No. It is not a typo. You read that right. Slum tourism is a real thing. Let me explain. Slum tourism is also known as “slumming”, poverty tours, reality tours or adventure tours. However, no matter how one prefers to call it the definition, to put it starkly, is simply a form of tourism that involves visiting impoverished areas of cities aka slums. Picture a group of White tourists on a guided walking tour of Kibera slums. Relax. You did not miss out on a newly opened national park located in Kibera. The slum dwellers and their way of life are the actual tourist attractions.

Kibera and Where Else?

An old man walking in the slum with a sack on his back

Clearly, slum tourism is a controversial practice. Now, before we get into the good and the ugly of this whole business let’s first understand where it comes from and get some context around it. Surprisingly, it is a practice that has been around the world since the 17th Century in England. Rich Londoners began venturing into the ill-reputed East End under the guise of charity but usually with police escort. The wealthy Londoners even went as far as touring slums in other countries such as New York in America to compare, perhaps, whose plight was worse in the various slums. Fast forward to modern times and this form of tourism is mainly practiced in Manila, the Brazilian favelas, India, South Africa, and of course, Kibera.

In Brazil, slum tourism gained traction during the 2014 World Cup. Foreigners probably driven by curiosity saw it as a chance to visit the infamous favelas. South Africa’s slum tourism actually started on a notably positive note. Black South Africans in the early 1990s began giving tours of their marginalized and racially-segregated townships. The aim was to raise global awareness of their situation. Nowadays, it is mainly tours of Soweto where most dwellers are part of struggling mining families.


Dharavi is the world’s third largest slum located in Mumbai. A major attraction in the slum of Dharavi is the open-air laundry set up for cleaning, molding, reshaping and recycling plastic. The industry employs about 10,000 dhobi-wallahs or washermen. Another notable slum that offers slum tourism is located in Manila, Philipines. It is estimated that 3 million of the 12 million residents of Manila are informal settlers. That and finally Africa’s largest slum ours truly, Kibera.

The Controversy

Poverty-stricken Asian boys posing for the camera

Now, to the elephant in the room or in this case, in the slum. On the one hand, it is easy to see why people may find this form of tourism imperialistic and downright disrespectful. Imagine a rich Mzungu traveling thousands of kilometers to come and observe people go about their normal lives in Kibera. To come and stare at poverty. To see how fellow humans are able to live in such dilapidated conditions. It is as if they were animals in a zoo to be observed.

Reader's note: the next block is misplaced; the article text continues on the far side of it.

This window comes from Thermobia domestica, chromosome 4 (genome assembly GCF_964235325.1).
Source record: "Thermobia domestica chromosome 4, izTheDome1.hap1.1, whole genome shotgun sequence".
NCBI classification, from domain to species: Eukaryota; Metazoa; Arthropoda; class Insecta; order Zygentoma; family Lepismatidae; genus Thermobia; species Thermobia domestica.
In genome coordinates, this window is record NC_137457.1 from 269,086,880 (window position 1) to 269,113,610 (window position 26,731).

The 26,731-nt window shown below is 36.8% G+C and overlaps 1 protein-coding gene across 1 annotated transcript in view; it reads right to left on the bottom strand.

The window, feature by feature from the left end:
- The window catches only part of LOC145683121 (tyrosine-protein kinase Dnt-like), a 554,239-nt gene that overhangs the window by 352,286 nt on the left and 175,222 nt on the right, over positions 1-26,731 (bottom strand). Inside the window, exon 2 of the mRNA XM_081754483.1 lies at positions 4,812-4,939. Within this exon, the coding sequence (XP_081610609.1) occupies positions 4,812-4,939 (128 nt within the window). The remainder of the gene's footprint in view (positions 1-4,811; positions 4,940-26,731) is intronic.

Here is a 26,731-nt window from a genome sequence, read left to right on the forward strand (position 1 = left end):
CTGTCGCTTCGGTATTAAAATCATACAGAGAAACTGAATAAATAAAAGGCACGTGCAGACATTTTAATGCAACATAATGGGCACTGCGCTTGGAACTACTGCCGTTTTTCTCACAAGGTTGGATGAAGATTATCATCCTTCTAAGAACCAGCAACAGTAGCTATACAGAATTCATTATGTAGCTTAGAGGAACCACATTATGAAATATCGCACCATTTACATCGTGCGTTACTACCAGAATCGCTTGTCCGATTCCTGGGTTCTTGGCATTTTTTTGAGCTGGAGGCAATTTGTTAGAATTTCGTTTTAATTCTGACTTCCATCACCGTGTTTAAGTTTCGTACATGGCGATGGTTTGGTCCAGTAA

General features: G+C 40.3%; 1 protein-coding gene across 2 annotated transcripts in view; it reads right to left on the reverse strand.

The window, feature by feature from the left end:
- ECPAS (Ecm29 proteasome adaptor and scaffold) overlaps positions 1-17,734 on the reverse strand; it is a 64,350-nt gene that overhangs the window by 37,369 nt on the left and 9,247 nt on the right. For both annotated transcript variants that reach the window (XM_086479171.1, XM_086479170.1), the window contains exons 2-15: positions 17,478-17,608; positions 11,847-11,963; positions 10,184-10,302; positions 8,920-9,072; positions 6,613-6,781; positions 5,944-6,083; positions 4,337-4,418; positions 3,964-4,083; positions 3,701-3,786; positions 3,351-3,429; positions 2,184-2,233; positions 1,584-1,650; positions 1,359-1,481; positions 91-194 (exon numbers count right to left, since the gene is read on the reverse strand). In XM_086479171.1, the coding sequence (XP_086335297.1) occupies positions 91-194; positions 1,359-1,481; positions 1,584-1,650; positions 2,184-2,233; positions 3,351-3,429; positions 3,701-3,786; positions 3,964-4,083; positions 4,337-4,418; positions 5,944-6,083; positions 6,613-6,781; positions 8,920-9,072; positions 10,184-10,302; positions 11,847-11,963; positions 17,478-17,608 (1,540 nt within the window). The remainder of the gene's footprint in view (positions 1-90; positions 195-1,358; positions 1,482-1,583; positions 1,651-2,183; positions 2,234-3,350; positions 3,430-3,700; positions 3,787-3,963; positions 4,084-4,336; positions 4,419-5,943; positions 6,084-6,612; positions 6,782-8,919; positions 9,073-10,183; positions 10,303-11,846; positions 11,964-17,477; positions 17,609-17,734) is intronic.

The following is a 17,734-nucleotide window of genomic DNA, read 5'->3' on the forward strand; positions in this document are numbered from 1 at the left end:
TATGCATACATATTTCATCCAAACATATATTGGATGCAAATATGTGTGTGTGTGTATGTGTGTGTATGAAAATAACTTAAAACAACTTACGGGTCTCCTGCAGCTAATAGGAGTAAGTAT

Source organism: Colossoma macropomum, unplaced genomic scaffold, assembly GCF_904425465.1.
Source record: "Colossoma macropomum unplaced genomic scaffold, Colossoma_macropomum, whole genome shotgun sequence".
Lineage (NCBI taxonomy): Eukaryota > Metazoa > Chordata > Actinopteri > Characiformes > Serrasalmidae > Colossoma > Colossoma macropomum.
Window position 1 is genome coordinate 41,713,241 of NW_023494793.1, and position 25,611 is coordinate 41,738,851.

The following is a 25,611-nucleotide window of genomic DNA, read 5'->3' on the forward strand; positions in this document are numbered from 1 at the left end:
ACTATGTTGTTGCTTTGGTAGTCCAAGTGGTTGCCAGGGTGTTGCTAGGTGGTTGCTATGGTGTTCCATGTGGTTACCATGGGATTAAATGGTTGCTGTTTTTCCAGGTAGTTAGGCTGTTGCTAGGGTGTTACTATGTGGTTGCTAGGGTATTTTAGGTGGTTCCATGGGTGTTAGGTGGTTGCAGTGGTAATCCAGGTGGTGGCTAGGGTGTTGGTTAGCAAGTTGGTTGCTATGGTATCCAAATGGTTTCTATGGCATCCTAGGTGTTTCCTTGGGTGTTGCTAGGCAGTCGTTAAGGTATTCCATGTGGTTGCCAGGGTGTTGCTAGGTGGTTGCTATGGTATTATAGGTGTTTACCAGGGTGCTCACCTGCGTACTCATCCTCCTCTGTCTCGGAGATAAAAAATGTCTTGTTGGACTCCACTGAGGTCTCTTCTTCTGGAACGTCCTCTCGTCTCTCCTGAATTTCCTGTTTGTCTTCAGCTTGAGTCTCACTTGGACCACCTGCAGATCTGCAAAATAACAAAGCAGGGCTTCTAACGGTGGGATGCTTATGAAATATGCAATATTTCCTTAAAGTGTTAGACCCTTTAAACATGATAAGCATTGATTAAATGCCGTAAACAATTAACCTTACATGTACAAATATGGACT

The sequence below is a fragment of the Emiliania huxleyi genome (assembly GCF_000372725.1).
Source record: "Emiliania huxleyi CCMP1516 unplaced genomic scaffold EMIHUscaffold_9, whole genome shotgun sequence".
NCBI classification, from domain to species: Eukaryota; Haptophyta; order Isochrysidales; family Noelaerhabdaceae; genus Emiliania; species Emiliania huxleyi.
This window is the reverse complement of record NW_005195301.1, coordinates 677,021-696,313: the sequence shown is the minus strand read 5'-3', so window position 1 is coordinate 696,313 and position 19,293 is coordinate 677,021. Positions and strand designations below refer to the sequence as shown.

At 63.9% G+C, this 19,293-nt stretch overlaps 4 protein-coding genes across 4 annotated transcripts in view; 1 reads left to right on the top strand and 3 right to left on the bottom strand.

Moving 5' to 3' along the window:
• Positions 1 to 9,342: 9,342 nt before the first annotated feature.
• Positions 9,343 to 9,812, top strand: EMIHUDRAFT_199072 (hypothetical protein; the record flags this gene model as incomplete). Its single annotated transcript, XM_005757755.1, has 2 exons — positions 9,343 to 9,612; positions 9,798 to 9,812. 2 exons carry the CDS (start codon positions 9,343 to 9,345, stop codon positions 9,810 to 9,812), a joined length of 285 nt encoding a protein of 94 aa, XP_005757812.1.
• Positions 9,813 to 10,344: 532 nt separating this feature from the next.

Entrapped in a slum and a state of poverty that is largely not of their choosing. Despite their best efforts to change their plight, this “financial zoo” is seemingly inescapable. And yet, the Mzungu jollies along the slum in a haughty and condescending manner taking pictures and stories to tell at a dinner party back home. Without their consent, slum dwellers become a commodity. “We are not wildlife”: Kibera residents slam poverty tourism.

Most of these slum tours are organized by for-profit companies. Therefore, little to no financial benefit or compensation trickles down to the community.

On the other hand, some organizations such as Kibera Tours claim to be a source of employment to locals dwelling in the slum and try to promote a positive image of the slum as the “city of hope.” Further still, other organizations help raise awareness on key issues facing slum dwellers and even ensure that monetary value gained from such tours helps in community projects and those sorts of things. Some of the tourists claim to be more sympathetic to the situation of people living in slums which in on itself is a good thing. Most respectable companies offering such tours have strict rules against taking pictures of locals and their residents. That at least reduces the animal in a zoo feeling.

In Conclusion

At the end of the day, it is definitely about the intent. However, one thing is for certain. All companies offering such tours should be compelled to ensure that the communities in the slum also benefit from the tours. It is only fair. Well, feel free to voice your opinion on slum tourism in the comment section below or on our social media platforms. Also, please note that we DO NOT offer slum tourism. We do, however, offer packages to Mombasa. Speaking of which here are 5 Fun Things To Do in Mombasa With Your Kids.

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